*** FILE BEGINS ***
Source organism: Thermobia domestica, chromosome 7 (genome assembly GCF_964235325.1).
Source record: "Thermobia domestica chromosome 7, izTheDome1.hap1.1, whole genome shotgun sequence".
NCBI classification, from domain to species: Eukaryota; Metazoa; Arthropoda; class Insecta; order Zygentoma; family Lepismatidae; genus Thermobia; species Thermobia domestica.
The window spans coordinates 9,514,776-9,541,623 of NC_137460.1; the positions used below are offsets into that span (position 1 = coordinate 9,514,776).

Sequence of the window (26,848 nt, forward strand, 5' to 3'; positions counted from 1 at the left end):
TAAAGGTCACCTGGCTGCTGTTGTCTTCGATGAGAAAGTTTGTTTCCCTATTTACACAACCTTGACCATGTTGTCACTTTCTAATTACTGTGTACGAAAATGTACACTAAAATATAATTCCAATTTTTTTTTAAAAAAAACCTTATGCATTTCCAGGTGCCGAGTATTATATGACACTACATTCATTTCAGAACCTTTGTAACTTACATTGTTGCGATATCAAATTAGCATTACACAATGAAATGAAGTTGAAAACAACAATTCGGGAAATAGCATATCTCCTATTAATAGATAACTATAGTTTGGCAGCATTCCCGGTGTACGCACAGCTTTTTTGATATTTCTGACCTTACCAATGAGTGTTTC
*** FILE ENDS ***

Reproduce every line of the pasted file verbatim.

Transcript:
Source organism: Thermobia domestica, chromosome 7 (genome assembly GCF_964235325.1).
Source record: "Thermobia domestica chromosome 7, izTheDome1.hap1.1, whole genome shotgun sequence".
NCBI classification, from domain to species: Eukaryota; Metazoa; Arthropoda; class Insecta; order Zygentoma; family Lepismatidae; genus Thermobia; species Thermobia domestica.
The window spans coordinates 9,514,776-9,541,623 of NC_137460.1; the positions used below are offsets into that span (position 1 = coordinate 9,514,776).

Sequence of the window (26,848 nt, forward strand, 5' to 3'; positions counted from 1 at the left end):
TAAAGGTCACCTGGCTGCTGTTGTCTTCGATGAGAAAGTTTGTTTCCCTATTTACACAACCTTGACCATGTTGTCACTTTCTAATTACTGTGTACGAAAATGTACACTAAAATATAATTCCAATTTTTTTTTAAAAAAAACCTTATGCATTTCCAGGTGCCGAGTATTATATGACACTACATTCATTTCAGAACCTTTGTAACTTACATTGTTGCGATATCAAATTAGCATTACACAATGAAATGAAGTTGAAAACAACAATTCGGGAAATAGCATATCTCCTATTAATAGATAACTATAGTTTGGCAGCATTCCCGGTGTACGCACAGCTTTTTTGATATTTCTGACCTTACCAATGAGTGTTTC